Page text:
Global capitalism requires a new kind of feullitonist, a generalist gadfly who is part of a marketing apparatus focusing largely on international celebrity like jet-set conductors, pop stars, famous movie actors, and best-selling authors. Since original thought and social commentary seldom fit with the corporate media’s financial interests, publications like the NYT and much of The New Yorker are already a kind of People magazine for yuppies. We generally see cultural gossip with a touch of niveau couched in these publications’ self-consciously affected, apolitical urbanity.

    This explains the success of chatty and congenial classical music journalists like Alex Ross, Anne Midgette, Anthony Tommasini, and Mark Swed. The arts are made innocuous. What a different world from the writers like Edmund Wilson, Paul Goodman, Harold Rosenberg, Lionel Trilling, Mary McCarthy, and Susan Sontag. The message would seem to be obvious: if you want arts journalism to remain alive, then have the courage to be somebody.
    So perhaps one way to revive the value of arts journalism would be to return it to the traditions of the public intellectuals that existed in the USA until about 1960. In the middle of the 20th century, New York intellectual culture was receptive to intellectual generalists such as those centered around the “Partisan Review.” These writers included luminaries such as Edmund Wilson, Paul Goodman, Harold Rosenberg, Lionel Trilling and Mary McCarthy. Susan Sontag was probably the last writer of that lineage.

    These generalists shared a desire to exhibit intellectual range, and they were not afraid to challenge the status quo. They found a way to pay attention to specific intellectual topics and yet comment on the larger cultural context in which those topics appeared. This is something sadly missing in most of today’s arts journalism. After the ravages of McCarthyism, wider social perspectives in the arts became too suspect and the field as a whole became self-censoring and narrowed.

    If arts journalists want to maintain their status, they need to exhibit a wider range of knowledge, and be more prepared to present controversial social and aesthetic perspectives. If they remain the bunch of relative one-dimensional wusses they are today, they will be happily forgotten.

    This is, of course, already happening on the web where writers are not constrained by the conformist, obedient values of the corporate media. And in any case, the idea of spreading news printed on thin sheets of organic matter is so 20th century — not just enivomentally ridiculous, but so arcahic that it’s almost gauche.

    • Sharon says:

      Actually there was a strong effort, Mr Osborne, to use cultural nationalism as part of the cold war, especially in the Kennedy and Krushev administrations. The Kennedy administration was trying to say that capitalism fosters room for cultural creativity, not smothers it, through its cultural councils, Kennedy Center etc. There was also much more cultural touring sponsored by the US State Department However, this did not last too long.

      There is still a small effort to do this through having the President present NEA awards and having cultural affairs officers in US embassies and consulates but I would agree with you that this is largely window dressing

    • John Borstlap says:

      Marxist generalizations…. Schumann was not supporting nationalist or social ideas but was fighting philistinism, that is why he set-up the Neue Zeitschrift für Musik. And there have been so many entirely different forms of music criticism that it is impossible to simply lay a grid of some political philosophy over it, given the complexities of history. There have been excellent critics and critics with less abilities, and down the range to spiteful envious losers trying to take revenge on a world which had rejected them.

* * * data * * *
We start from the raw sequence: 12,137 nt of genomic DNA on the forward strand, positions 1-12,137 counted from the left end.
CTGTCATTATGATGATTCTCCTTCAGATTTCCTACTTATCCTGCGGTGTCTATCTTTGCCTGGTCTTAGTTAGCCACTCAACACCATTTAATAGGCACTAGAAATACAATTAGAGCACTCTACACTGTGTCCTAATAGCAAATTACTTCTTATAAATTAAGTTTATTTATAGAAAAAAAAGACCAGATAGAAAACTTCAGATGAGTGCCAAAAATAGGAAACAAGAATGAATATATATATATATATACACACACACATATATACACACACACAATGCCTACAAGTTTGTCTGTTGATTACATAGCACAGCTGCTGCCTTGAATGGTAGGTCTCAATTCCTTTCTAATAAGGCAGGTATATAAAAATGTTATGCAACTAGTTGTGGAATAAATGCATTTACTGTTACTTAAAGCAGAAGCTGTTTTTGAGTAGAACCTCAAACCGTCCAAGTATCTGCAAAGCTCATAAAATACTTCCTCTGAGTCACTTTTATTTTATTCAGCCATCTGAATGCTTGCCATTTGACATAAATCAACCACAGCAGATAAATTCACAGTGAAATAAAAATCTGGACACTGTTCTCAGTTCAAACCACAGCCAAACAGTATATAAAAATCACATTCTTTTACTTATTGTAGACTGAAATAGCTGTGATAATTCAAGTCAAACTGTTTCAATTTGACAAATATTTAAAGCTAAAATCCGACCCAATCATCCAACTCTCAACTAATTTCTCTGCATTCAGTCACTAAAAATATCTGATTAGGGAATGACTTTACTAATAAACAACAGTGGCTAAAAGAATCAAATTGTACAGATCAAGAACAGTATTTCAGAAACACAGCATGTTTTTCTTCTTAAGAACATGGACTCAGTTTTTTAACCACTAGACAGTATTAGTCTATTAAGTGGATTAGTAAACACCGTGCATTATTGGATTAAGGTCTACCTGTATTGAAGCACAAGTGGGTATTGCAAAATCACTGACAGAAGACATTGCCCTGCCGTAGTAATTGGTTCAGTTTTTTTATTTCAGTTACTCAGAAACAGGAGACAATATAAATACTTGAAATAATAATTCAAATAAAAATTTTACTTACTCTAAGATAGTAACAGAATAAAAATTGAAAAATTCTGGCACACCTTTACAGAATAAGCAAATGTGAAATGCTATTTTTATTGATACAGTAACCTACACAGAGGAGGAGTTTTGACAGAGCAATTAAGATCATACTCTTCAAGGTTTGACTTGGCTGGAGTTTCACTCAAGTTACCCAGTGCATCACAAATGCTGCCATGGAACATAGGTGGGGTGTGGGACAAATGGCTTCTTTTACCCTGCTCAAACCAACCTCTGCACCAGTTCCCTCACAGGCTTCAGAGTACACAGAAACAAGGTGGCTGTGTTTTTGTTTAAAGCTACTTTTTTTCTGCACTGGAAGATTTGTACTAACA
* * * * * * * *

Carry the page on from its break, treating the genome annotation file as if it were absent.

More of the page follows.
Alex Ross is OK as Tommassini is – Ross wrote a really good and excellently researched book about 20C music history, revealing the human side of a rather hermetic subject (‘The Rest is Noise’). And to describe The New Yorker as ‘a kind of People magazine for yuppies’ is ridiculous….. only because the magazine wants to treat subjects as subjects and not as political instruments? The difficulty with the neo-marxist world view is that it wants to push everything within its narrow framework, while spotting a couple of obvious ills of today’s consumer’s world (for which one does not need to be a marxist to see them) should be something it should be content with.

  • tod says:


    I do think that the notion of ‘anyones opinion is as good as the other’ and the whole post modern drive to abolish the human race and replace it with technolgically dependent, highly stimulated cyborgs lacking any meaningful individuality is bad.


    It is also a good thing that people don’t much value “experts” anymore as a concrete rule. So it depends on what someone means when they say “expert”, why should this or that person be considered an expert? Should it be for totalitarian cultural reasons, or based on the substance of their arguments/criticisms?

    I think experts should be judged worthy of the title based on the substance of their work and people should be held responsible for telling themselves and others why this or that “experts” work and/or opinion is valid.

  • Barry Guerrero says:

    To some degree, I think critics have dug this hole for themselves. What is the role of critic today? . .

    I know that’s a loaded question and we could debate it forever. All I can tell you is what I look for in a review:

    I don’t want a critic to so much say whether he/she liked or disliked something in a subjective manner, but rather have the ability to describe what they heard and/or saw in an almost objective manner, to the point where I can DECIDE FOR MYSELF if the event is something that I would like to go see (or should have seen). In other words, I would like them to be more descriptive in a cold, impartial manner, and not use their column as a forum for expressing their personal likes or dislikes (or worse yet, diatribes or sycophantic behavior).